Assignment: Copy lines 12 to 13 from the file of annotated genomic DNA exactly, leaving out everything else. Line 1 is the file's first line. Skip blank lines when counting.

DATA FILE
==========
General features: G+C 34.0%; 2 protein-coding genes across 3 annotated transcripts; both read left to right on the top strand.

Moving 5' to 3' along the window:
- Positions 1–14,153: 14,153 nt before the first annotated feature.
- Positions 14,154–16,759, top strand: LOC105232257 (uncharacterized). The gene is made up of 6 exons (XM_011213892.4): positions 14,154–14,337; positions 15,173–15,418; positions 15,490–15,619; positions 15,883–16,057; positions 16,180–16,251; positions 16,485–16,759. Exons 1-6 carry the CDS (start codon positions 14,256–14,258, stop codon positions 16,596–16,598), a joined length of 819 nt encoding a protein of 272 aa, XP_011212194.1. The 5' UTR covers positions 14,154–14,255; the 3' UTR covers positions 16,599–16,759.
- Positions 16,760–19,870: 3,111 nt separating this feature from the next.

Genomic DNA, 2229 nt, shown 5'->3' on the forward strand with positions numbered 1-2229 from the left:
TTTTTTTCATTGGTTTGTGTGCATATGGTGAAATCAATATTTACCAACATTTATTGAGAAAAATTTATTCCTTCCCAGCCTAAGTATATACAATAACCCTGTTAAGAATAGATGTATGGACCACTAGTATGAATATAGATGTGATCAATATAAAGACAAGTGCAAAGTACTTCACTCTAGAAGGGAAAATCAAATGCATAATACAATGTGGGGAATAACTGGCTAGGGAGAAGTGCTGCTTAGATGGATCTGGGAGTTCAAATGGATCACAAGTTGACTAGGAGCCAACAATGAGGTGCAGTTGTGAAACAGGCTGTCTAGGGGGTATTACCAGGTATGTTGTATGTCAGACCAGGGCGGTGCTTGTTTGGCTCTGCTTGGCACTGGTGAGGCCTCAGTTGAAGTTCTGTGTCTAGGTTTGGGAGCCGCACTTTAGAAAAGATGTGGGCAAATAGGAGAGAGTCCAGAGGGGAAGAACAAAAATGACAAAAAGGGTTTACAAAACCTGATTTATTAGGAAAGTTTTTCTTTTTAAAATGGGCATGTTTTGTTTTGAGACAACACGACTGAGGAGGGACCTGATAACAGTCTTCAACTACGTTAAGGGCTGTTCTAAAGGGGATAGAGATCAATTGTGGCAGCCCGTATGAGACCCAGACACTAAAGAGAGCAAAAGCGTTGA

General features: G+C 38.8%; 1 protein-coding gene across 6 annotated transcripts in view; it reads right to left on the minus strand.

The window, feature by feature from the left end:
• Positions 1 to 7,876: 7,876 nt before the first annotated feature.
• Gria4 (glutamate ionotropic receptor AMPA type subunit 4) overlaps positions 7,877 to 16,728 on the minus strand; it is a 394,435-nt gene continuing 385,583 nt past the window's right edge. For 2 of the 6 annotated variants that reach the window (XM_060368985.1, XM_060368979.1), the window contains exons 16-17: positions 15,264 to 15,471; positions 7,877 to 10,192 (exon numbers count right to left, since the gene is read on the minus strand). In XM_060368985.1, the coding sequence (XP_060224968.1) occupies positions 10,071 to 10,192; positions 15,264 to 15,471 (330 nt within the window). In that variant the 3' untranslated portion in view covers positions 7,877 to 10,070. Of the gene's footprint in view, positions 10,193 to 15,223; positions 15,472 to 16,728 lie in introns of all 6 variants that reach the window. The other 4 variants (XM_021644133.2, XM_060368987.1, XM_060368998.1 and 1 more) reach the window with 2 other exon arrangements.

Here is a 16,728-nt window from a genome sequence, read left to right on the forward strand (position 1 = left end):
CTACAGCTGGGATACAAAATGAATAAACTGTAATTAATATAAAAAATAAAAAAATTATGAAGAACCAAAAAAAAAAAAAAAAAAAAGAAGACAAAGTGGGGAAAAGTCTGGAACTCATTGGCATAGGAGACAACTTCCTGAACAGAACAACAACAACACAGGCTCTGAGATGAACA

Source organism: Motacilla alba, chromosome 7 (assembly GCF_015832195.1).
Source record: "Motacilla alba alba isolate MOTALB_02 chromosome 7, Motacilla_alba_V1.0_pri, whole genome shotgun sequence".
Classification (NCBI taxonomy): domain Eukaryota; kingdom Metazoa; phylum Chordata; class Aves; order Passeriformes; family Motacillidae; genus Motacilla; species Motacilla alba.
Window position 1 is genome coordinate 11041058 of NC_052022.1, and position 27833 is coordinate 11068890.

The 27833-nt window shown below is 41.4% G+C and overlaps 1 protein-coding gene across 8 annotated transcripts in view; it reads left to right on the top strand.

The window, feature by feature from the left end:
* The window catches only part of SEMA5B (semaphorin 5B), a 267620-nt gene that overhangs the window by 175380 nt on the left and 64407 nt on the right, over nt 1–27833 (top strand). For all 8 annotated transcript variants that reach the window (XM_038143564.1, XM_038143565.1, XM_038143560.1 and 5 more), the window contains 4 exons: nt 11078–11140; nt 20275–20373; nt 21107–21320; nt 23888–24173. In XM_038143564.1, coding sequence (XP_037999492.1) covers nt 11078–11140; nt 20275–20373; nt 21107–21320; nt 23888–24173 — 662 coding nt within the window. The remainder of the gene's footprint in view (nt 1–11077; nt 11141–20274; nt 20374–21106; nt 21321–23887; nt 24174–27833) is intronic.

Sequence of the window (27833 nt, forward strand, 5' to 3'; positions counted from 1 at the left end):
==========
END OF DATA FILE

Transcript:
Here is a 16,728-nt window from a genome sequence, read left to right on the forward strand (position 1 = left end):
CTACAGCTGGGATACAAAATGAATAAACTGTAATTAATATAAAAAATAAAAAAATTATGAAGAACCAAAAAAAAAAAAAAAAAAAAGAAGACAAAGTGGGGAAAAGTCTGGAACTCATTGGCATAGGAGACAACTTCCTGAACAGAACAACAACAACACAGGCTCTGAGATGAACA